Reply To: Changing the name of the “Martial Feat”

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Hans Hellinger

Interesting dynamic, I like the social tie-in and have been using something kind of myself as part of the new lifepath character generation system for Codex (Codex Ingenium). More on that in a second.

The problem I would have with that system is the idea that everyone had to follow the same pattern, i.e. fealty to your lord and war against the pagans (for warriors) and so forth. I think historically here is always more variation.

Also I’m a bit dubious about the “Roman Magic” thing, at least as being universal, since most of the major Saxon settlements (like London / Londinium) were old Roman settlements. The Saxons were relying on Roman fortifications just as the Britons did before them. That said I have read about the concept of the Saxons being (understandably) superstitious of Roman ‘magic’ so I know that is a thing.

In my system I am using Ehren, which a German word very roughly meaning ‘honor’ or ‘face’. There was historically also different versions of Ehren based on the diffrent Estates. For example in German-speaking areas there was the concept of Adelsrechte (iura nobilium in Latin) means something like “Nobles Rights” but it also refers to their responsibilities, which would be considered somewhat similar to the ideas of fealty and defending the community and so forth which you outline for Warriors above. Rights always also mean responsibilities back then, whereas today we separate the two concepts. Then there is Bürgerrechte, which today means just “citizens rights” but in the middle ages it meant specifically town citizens (Bürgers) rights – and their corresponding responsibilities, including helping to maintaining the harmony of the community and doing things to beautify and improve the community, as well as defending it and upholding civic honor.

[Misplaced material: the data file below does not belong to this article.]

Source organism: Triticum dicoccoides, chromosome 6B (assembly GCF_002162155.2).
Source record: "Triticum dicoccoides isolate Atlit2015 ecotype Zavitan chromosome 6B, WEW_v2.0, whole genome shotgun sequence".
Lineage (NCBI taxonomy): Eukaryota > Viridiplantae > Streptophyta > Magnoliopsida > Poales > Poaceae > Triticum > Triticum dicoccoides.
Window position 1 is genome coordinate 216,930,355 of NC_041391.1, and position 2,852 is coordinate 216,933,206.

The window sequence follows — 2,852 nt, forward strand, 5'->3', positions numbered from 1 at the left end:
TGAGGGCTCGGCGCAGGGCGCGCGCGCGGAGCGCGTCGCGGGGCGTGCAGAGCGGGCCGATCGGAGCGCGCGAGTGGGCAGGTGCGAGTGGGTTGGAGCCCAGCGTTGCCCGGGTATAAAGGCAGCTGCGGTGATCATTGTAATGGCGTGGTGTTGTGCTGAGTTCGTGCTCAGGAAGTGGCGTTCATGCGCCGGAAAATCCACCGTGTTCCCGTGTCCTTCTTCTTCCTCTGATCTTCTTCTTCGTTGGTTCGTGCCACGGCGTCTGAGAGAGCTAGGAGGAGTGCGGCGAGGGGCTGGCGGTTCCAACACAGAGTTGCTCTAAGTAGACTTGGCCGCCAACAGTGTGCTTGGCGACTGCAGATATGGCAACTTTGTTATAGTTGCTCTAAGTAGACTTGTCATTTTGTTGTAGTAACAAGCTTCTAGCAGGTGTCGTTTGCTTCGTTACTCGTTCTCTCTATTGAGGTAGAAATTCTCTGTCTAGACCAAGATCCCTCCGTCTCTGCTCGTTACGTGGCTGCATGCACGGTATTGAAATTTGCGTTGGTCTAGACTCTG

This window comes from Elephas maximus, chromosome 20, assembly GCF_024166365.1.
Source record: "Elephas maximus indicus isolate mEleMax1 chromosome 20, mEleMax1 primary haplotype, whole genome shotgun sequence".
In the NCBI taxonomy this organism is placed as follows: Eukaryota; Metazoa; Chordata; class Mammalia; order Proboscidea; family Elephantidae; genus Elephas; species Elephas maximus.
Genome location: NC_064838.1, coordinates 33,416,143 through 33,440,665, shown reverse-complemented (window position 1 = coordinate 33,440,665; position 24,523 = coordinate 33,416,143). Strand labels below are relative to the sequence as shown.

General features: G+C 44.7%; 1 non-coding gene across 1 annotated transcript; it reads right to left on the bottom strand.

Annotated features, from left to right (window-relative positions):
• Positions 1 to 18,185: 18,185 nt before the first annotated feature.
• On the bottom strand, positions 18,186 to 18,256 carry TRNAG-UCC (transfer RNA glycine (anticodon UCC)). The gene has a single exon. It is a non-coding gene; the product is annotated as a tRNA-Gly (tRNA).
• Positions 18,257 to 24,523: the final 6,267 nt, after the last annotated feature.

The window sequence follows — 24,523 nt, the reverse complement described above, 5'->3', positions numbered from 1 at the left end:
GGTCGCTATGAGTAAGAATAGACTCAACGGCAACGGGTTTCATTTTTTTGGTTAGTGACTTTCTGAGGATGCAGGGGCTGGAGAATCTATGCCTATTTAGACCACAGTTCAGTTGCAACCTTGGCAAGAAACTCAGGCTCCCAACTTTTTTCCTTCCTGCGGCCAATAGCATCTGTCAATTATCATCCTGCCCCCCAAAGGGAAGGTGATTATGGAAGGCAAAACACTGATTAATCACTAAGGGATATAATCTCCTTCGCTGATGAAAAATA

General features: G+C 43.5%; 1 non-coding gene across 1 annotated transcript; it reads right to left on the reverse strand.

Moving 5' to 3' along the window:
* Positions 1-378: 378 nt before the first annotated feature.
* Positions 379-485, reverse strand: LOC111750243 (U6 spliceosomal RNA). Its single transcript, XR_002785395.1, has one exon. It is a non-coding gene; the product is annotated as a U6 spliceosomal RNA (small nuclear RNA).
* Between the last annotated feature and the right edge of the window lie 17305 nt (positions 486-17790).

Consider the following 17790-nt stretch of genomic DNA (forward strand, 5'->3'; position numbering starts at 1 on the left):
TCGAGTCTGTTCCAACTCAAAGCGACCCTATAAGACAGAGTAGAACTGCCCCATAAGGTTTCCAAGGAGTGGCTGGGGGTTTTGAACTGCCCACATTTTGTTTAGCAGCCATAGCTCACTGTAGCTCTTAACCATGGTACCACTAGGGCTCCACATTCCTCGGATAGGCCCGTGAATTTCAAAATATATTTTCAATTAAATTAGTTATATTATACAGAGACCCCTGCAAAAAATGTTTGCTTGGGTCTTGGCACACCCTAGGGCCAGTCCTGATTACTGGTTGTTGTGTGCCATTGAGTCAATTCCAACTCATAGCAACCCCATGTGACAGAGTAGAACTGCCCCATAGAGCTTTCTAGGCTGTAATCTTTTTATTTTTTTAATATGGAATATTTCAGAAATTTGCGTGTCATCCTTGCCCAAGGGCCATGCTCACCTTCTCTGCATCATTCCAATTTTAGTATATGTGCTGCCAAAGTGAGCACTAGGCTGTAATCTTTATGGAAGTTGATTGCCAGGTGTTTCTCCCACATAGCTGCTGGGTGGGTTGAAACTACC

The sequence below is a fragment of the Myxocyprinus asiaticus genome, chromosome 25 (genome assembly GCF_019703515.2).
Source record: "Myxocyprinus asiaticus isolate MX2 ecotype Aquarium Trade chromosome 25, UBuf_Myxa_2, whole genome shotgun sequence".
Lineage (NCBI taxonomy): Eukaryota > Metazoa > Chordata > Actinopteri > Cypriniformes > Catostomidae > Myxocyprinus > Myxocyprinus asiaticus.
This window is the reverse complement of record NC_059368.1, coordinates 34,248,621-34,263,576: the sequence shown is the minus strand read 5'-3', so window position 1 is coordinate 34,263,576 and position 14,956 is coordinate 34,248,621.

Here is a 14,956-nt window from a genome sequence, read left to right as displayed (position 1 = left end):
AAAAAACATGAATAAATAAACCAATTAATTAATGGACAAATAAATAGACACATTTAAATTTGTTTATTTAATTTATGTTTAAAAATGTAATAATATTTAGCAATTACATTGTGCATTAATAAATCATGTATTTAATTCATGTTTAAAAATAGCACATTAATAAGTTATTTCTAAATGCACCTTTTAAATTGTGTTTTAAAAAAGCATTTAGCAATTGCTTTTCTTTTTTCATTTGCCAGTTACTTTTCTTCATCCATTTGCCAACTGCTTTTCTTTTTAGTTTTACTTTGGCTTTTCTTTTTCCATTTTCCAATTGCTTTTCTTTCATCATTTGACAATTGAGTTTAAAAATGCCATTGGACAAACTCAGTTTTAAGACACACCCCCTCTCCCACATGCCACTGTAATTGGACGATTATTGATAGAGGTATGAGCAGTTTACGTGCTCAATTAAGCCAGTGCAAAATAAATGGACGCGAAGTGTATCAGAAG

Ehren means all of the above, depending on your estate(s), but also has a strong overlapping connotation of personal honor. You have to maintain your reputation and not make a fool of yourself, both for your own individual merit and that of your family, your community, and your estate.

Aside from that though there seems to be a separate concept of Ehren for priests, which I would call Piety. Some priests and especially prelates had Ehren, (some were strait up warlords) but many did not, and this was reflected in the public opinion of priests and a lot of the animosity against them, which was fairly widespread in Central and Northern Europe by the late medieval period.

I think for criminals and outcasts, there is another version I would call élan, which means sort of the thrill of doing something daring, or pulling off something risky with style. This is the honor system for pirates and bandits.